Weekly doxorubicin in the treatment of patients with aids-related kaposi’s sarcoma

Margaret A. Fischl, Susan E. Krown, Kevin P. O’ Boyle, Ronald Mitsuyasu, Steve Miles, James C. Wernz, Paul A. Volberding, James Kahn, Jerome E. Groopman, Judith Feinberg, Michele Woody

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61 Scopus citations


Fifty-three patients with AIDS-related Kaposi's sarcoma and no previous treatment with cytotoxic chemotherapy enrolled in a phase II multicenter study to evaluate the safety and efficacy of weekly doxorubicin treatment. Doxorubicin was given intravenously at a dose of 15 mg/m2. Patients were stratified for purposes of analyses by tumor burden and coexistence of HIV-associated signs and symptoms; stratum I included patients with cutaneous disease alone and no symptoms, and stratum II included patients with visceral disease, tumor-associated edema, a previous opportunistic infection, or systemic symptoms. Fifty-one patients were evaluable for toxicity and 50 for tumor response. Five patients had a partial response (10%); 32, a minor response (64%); 12, no change (24%); and one, progression (2%) as the best measurable response. Partial response durations ranged from 4 to 14 weeks. Fifteen patients subsequently showed progression while on treatment. A significantly greater number of patients in stratum I (20.1%) had a partial response compared with those in stratum II (0%, p = 0.009). The major toxicities included nausea (37%), stomatitis (9.8%), mucositis (13.7%), and moderate to severe neutropenia (71%). Neutropenia was dose limiting and resulted in discontinuation of doxorubicin in 18% of the patients. Two patients developed cardiac toxicity. In conclusion, doxorubicin treatment induced relatively few tumor responses and remission durations were short. Treatment was limited by a high rate of toxicity.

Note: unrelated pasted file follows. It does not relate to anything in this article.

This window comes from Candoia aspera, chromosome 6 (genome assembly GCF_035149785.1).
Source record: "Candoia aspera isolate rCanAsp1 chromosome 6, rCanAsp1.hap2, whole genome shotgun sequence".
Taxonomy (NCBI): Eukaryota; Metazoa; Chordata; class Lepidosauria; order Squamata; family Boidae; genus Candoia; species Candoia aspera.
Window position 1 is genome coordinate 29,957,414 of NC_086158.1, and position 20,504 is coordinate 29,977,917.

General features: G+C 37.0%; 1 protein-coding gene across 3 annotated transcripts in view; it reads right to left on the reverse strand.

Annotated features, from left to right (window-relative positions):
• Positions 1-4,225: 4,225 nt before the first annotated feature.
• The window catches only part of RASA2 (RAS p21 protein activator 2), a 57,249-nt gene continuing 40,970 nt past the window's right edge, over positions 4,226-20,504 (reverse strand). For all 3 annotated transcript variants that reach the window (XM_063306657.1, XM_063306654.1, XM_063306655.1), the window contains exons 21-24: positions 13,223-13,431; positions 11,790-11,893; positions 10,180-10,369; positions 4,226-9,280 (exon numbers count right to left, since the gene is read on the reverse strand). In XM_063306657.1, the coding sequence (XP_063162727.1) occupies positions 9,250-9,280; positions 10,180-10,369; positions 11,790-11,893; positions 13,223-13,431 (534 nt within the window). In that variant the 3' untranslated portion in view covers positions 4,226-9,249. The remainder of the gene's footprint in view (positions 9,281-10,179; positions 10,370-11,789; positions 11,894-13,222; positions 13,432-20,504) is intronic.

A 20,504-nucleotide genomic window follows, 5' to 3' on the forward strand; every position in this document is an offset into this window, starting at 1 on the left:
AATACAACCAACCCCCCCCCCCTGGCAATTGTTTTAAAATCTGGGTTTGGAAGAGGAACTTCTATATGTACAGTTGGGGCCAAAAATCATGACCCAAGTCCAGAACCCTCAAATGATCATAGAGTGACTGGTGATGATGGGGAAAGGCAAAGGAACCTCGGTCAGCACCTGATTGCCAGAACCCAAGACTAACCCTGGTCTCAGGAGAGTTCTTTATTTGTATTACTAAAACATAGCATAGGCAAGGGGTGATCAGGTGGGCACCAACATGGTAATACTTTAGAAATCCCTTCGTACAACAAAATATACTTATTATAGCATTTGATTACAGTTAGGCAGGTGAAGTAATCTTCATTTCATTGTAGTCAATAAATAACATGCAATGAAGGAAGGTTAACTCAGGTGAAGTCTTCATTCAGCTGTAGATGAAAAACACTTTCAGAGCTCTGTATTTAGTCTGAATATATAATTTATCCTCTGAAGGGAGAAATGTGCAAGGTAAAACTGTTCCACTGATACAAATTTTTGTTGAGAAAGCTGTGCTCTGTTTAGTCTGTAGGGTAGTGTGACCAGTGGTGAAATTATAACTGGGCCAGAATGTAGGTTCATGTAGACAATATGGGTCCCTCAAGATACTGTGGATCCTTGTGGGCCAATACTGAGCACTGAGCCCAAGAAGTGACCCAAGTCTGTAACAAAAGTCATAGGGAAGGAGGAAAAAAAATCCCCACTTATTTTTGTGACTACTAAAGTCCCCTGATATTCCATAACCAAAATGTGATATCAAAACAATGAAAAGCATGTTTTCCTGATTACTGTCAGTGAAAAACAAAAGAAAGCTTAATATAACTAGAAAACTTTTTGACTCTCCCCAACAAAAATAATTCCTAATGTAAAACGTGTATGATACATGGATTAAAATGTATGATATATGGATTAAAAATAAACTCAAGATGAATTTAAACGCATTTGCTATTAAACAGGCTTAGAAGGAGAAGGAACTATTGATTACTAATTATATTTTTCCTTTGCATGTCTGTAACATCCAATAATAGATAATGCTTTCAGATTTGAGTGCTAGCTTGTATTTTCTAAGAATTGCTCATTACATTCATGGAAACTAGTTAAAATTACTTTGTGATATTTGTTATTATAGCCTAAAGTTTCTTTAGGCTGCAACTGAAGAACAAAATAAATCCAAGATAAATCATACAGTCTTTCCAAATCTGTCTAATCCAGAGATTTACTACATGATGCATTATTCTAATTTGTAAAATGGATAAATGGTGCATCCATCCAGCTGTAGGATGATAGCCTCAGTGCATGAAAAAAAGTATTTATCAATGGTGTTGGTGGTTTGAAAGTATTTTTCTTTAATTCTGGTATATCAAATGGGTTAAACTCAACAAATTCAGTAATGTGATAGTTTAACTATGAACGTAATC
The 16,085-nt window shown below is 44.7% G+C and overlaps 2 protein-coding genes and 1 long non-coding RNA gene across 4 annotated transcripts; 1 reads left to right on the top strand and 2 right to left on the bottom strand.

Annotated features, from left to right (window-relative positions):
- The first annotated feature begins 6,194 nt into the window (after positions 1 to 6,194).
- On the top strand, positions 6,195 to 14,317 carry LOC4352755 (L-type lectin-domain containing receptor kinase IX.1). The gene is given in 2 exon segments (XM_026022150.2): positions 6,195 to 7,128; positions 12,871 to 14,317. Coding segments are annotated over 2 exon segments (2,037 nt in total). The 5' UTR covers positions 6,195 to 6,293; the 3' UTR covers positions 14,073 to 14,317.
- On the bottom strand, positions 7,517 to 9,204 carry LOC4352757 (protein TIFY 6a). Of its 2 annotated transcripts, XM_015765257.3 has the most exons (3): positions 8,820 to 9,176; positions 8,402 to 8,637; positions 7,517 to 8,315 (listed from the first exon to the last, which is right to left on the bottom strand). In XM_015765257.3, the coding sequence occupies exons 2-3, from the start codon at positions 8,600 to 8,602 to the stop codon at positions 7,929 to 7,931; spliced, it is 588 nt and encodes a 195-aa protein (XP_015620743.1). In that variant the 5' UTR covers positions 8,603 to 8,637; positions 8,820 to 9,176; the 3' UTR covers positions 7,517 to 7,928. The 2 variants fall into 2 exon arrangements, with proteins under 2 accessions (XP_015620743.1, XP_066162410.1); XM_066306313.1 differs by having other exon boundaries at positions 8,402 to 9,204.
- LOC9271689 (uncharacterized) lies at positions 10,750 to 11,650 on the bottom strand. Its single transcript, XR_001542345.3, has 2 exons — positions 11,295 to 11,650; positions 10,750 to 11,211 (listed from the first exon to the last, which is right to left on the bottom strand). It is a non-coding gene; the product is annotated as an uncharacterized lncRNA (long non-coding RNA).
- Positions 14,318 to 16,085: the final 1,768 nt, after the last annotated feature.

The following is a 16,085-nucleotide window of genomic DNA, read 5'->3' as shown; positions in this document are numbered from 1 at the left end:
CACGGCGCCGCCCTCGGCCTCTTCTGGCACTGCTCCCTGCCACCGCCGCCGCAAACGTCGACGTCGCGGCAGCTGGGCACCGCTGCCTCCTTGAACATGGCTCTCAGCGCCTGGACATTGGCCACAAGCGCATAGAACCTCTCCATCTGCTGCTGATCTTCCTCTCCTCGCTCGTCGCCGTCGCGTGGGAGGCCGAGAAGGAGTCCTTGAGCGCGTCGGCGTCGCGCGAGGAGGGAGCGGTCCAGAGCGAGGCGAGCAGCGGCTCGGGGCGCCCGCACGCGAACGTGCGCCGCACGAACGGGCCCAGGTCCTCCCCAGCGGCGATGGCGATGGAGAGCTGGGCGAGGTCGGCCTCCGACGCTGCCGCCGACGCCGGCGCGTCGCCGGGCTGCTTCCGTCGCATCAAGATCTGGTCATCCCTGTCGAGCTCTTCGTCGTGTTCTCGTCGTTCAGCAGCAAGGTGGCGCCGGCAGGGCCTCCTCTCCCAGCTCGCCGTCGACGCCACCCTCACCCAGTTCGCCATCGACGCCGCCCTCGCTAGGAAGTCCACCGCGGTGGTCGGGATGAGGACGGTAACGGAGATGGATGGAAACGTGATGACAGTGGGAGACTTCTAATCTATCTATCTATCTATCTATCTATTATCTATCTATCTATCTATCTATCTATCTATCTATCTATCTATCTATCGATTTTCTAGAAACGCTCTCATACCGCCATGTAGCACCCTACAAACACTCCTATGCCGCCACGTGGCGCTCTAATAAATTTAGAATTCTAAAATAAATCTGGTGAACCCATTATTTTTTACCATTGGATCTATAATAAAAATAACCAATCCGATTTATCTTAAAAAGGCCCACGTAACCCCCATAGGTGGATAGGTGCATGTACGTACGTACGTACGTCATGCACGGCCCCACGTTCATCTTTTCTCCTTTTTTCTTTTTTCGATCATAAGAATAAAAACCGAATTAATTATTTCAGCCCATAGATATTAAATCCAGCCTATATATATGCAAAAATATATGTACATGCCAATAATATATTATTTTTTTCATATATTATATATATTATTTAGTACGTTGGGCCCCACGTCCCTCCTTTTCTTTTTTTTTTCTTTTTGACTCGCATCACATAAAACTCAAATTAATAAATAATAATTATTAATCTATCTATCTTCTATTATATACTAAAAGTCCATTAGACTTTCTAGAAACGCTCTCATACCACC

Original languageEnglish (US)
Pages (from-to)259-264
Number of pages6
JournalJournal of Acquired Immune Deficiency Syndromes
Issue number3
StatePublished - Mar 1993


  • Cytotoxic chemotherapy
  • Doxorubicin
  • Kaposi’s sarcoma

ASJC Scopus subject areas

  • Infectious Diseases
  • Pharmacology (medical)


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